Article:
2011-10-31Zeitschriftenartikel DOI: 10.25646/1608
Low Sensitivity of Pooled Chlamydia Testing in a Sample of the Young German General Population
Heiden, Matthias an der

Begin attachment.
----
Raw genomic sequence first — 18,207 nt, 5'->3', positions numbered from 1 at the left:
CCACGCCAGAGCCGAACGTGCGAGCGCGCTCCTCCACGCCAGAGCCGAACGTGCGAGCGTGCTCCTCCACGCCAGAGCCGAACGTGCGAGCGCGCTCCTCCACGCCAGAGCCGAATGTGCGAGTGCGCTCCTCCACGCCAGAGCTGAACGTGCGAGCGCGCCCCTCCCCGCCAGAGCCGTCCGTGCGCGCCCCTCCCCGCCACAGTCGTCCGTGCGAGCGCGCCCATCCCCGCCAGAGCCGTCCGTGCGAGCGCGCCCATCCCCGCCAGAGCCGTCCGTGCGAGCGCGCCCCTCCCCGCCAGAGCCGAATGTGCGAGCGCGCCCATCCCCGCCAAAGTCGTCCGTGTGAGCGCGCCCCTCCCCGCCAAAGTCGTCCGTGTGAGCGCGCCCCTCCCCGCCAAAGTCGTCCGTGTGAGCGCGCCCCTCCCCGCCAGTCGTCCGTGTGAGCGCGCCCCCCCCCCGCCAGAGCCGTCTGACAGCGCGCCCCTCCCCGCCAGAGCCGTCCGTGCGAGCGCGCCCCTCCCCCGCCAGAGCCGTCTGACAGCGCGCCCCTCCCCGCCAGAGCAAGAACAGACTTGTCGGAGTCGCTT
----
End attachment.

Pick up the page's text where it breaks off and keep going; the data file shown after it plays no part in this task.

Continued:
Objective: To compare sensitivity of pooled urine testing with single specimen testing using NAAT (nucleic acid amplification test). To determine Chlamydia prevalence among adolescents in Germany. Methods: Urine samples from 15-17 year old female and 16-17 year old male participants of a nationwide representative study in children and adolescents sampled between 2003 and 2006 were tested individually and in pools of 4 using BDProbeTec ET System (strand displacement amplification). Specificity, sensitivity, positive and negative predictive values (PPV, NPV) for pooled testing with 95%-confidence-intervals (95% CI) was calculated. Chlamydia prevalence with 95% CI was calculated for individual testing. Results: Among individually tested 1925 specimens, 27 were positive for chlamydia, resulting in a prevalence of 1.4%. Chlamydia prevalence ranged from 0.2% in 16-year old males to 3.2% in 17-year old females. Using individual testing as the standard, a specificity of 99.6% and a sensitivity of 56.0% was found for pooled testing. The PPV was 87.5% and the NPV 97.6%. Inhibition was higher in individual testing compared to pooled testing. Conclusion: In this setting of a national health survey the very low sensitivity of 56.0% for pooled testing is concerning and differs from previously reported results. Pooled chlamydia test results should be interpreted with caution, especially if urine samples were not collected or stored under optimal conditions. Possible causes such as dilution effects, lack of prior DNA purification, long-term-storage and the use of urines that may not be first-void should be ruled out. Recommendations for population screening to use pooled testing might need to be re-evaluated should larger studies on more recent samples confirm our findings.
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